By Chandrima Pal Jun. 12, 2019
To some Bengalis who felt betrayed by those who voted for the BJP during the Lok Sabha elections, the Beep Festival’s cancellation was merely a trailer for the blockbuster cultural clampdowns that are sure to follow.
t took 30 years for poriborton to come to Bengal. But once the argumentative Bengali had a taste of this heady brew, there was no going back to that earlier staple of “cholche cholbe” the Left Front’s slogan. It loosely translates to “We will carry on with whatever we are doing.” But for the woman who was inspired by Barack Obama’s historic “Change We Can Believe In” campaign, poriborton has came back to haunt her. Bengalis want a change from the change, and we want it, like, yesterday. From the looks of it, blue is bleeding to saffron in the city.
Beef was recently beeped out at an ill-fated food festival, which was eventually called off. At a different time in history, Arjun Kar, the young host of the meat festival, would have been the poster boy of the city’s cosmopolitan and inclusive spirit. Sadly, he seemed to tick all the wrong boxes this year. The moment news of the “Beef and Pork Festival” went viral, the team was inundated with threat calls. It was not enough for them to change the name to “Beep Festival”, they eventually had to call it off, unsure of the violence that awaited the hundreds of foodies who had paid for the fest.
The Beep Festival’s cancellation was perhaps just a trailer for the grand release of the BJP blockbuster that seems almost inevitable. There are some who are delighted that all their predictions of a cultural clampdown are coming true, thanks to the “betrayal” of the 23 per cent (according to poll data) that decided to vote in favour of the BJP.
“Besh hoyeche” is the Kolkata state of mind these days. In other words, serves you right. And it is directed in anger, fear, and foreboding toward no one in particular but everyone in general.
Now that the Beep Festival has met an ignominious end, the Besh Hoyeche gang predicts worse during the time of Durga Puja. Forget chicken rolls and mutton biryani, have Navratri special sabudana khichdi at the pandals instead. If that’s not enough to make every self-respecting Bengali lose his sanity, what is? There is also the possibility of enforcing a ban on mutton, every Bengali’s celebratory meat, since Netaji’s grandnephew and BJP’s Vice-President for Bengal Chandra Kumar Bose claimed on Twitter that the goat is our mother.
For decades the Bengali cultural arrogance has divided the world into two kinds of people — Bengali and non-Bengali
It doesn’t stop at the food apocalypse. There is more bad news from the north. Darjeeling, a symbol of Bengali pride (and also where our predecessors roamed the tea estates on horsebacks and entertained European guests), is slipping away. If the BJP continues with its strategy of winning over councillors who will work towards breaking away from Bengal, one half of Bengalis would definitely press that Besh Hoyeche buzzer again.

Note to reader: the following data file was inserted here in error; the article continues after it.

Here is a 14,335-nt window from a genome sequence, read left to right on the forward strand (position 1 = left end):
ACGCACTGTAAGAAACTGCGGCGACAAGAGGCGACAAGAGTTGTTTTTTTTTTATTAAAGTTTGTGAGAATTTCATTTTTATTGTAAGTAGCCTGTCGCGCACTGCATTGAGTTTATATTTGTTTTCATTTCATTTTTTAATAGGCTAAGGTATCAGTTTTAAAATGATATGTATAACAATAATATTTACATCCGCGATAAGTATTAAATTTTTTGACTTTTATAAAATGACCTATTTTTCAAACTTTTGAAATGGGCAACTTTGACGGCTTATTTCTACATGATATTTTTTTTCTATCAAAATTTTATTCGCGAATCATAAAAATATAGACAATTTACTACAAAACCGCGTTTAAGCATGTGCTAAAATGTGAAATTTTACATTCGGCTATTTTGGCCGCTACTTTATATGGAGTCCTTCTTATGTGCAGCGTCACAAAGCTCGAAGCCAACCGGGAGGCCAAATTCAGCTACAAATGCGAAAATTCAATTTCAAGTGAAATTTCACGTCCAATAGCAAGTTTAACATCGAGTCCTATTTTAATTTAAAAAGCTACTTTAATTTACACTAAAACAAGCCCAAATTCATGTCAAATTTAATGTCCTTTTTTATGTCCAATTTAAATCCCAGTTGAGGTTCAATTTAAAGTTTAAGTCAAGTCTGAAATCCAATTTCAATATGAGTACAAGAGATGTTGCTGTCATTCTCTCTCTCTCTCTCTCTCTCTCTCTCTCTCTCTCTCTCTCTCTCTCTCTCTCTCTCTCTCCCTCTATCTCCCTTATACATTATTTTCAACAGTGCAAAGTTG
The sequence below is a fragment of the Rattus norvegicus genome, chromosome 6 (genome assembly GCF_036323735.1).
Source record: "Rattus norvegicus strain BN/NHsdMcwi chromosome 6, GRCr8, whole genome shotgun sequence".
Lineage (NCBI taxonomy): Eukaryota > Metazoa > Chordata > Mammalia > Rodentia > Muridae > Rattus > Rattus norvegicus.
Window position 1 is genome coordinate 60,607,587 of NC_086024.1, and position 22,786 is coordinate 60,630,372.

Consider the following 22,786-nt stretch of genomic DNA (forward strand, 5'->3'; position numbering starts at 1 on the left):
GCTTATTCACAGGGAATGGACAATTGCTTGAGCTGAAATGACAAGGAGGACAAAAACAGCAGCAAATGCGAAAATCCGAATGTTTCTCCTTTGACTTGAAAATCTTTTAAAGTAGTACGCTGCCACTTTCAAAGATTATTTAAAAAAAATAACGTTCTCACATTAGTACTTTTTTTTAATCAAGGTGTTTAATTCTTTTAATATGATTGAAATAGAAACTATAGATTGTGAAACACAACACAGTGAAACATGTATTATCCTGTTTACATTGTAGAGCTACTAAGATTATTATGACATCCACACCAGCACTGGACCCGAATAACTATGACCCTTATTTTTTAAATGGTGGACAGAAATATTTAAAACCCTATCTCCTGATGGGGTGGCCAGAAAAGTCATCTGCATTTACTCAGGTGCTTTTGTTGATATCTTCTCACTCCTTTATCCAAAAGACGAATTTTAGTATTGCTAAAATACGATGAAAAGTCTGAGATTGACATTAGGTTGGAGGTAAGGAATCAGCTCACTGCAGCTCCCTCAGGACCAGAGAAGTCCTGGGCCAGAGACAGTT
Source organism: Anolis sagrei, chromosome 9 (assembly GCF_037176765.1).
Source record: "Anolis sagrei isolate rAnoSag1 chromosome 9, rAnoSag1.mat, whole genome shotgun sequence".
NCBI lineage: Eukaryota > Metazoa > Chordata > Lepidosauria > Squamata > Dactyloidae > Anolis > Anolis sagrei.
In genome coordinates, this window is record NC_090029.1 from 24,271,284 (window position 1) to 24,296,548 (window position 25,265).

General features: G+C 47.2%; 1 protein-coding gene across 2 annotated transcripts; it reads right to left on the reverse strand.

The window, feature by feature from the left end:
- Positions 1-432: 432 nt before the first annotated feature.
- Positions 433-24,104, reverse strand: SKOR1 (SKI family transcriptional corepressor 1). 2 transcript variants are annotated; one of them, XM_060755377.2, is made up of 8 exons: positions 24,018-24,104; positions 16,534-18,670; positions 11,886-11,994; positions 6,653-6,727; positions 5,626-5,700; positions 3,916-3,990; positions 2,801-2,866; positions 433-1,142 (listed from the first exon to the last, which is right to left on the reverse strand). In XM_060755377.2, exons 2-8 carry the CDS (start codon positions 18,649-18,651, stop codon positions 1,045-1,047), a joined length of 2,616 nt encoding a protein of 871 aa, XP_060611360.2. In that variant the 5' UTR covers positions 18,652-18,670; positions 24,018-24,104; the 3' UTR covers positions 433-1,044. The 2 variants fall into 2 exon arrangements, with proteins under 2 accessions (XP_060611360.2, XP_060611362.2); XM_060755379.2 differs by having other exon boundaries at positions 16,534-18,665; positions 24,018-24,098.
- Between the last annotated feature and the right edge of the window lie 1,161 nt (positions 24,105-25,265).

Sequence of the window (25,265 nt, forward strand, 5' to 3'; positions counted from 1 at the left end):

For decades the Bengali cultural arrogance has divided the world into two kinds of people — Bengali and non-Bengali. There was a special kind of disdain for those from the North, unless they came with potatoes in the biryani à la Wajid Ali Shah. Our superiority as race over the rest of the world was wired into our heads from the time we have been in our mothers’ wombs. Now that we have paved the way for those whom Mamata Didi calls “outsiders”, irony is about to jump off the top of the Victoria Memorial dome as those same “outsiders” are trampling all over the rubble of our cultural and racial pride.
The next few years (or maybe months?) could see history being rewritten, places renamed, and people forgotten. Naysayers are predicting terrible things. The legendary Ramzan food trail at Chitpore, in the graceful shadow of the Nakhoda Masjid, could well disappear. For the multitudes that throng these skinny alleys for selfies with Adam’s sutli kebabs, haleem, biryani, bakarkhani, and other delicacies, while shopping for attar and mojris, this year things were ominously different. Even before the election results came out, there were fewer stalls selling the cautiously named beep kebabs. The mood was definitely far more downbeat and solemn. And even though a grand photo opportunity was created for the celebratory namaz near the Victoria Memorial maidan, the josh was not as high.
Now, the aristocratic families of North or South Calcutta, who are happy with the BJP’s gains in the city, cannot really tell anyone that their relatives living abroad love a good steak. Or that beef is also their occasional choice of meat when they gather at the colonial-era clubs to enjoy a good scotch and discuss politics. The poriborton that began with the collapse of the Left Front has snowballed into something unrecognisable, and soon Bengal may no longer be Bengal, but UP-by-the-sea.
Chandrima Pal is a journalist, columnist, career insomniac and caffeine snob. Loves food. Does travel. Author of A Song for I (Amaryllis) and At Home in Mumbai (Harper Collins).